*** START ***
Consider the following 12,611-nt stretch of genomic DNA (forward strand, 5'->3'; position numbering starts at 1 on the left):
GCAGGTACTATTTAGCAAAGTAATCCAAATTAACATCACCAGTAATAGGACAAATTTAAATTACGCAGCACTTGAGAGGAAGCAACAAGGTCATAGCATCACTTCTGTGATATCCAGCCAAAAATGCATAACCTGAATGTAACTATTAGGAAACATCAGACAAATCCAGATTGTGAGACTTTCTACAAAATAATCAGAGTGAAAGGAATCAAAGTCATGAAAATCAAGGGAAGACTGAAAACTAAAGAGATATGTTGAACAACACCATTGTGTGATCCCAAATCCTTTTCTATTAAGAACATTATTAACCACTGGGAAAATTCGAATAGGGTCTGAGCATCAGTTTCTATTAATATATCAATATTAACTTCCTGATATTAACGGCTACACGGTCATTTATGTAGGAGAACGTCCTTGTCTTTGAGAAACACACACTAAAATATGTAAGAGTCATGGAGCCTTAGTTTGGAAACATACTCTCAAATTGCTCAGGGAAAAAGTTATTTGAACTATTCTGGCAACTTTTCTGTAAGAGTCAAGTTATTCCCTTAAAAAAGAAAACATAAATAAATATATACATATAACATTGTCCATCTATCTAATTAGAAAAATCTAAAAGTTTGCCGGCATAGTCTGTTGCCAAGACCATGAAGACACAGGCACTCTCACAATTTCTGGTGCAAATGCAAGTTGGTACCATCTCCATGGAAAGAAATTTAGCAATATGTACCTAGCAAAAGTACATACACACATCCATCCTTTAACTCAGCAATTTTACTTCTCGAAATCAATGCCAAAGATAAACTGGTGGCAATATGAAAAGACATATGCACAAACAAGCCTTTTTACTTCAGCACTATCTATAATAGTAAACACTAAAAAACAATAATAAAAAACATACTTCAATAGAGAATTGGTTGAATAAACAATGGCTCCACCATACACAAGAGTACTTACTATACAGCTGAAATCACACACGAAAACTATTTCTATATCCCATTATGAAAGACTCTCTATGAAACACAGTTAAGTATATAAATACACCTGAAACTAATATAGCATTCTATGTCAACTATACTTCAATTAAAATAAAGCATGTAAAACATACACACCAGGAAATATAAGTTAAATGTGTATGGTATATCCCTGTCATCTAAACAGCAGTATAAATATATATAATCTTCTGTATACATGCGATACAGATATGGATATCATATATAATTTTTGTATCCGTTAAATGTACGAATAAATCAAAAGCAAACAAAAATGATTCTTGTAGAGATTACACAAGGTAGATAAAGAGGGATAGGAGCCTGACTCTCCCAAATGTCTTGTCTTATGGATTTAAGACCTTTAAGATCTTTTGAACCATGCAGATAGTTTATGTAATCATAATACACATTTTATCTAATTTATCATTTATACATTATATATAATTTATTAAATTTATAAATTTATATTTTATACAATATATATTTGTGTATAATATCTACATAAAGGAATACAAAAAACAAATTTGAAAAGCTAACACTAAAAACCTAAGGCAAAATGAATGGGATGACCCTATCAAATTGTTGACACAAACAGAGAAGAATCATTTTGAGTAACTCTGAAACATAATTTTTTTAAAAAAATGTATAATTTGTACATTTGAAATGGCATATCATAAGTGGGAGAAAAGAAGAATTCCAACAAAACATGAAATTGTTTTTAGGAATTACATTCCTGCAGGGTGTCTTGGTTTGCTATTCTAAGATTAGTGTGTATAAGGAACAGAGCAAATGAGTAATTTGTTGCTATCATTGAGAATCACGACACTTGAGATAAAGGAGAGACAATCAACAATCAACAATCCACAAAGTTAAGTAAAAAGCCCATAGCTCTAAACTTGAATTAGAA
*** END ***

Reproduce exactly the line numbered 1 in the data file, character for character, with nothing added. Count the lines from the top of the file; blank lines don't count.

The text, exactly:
Consider the following 12,611-nt stretch of genomic DNA (forward strand, 5'->3'; position numbering starts at 1 on the left):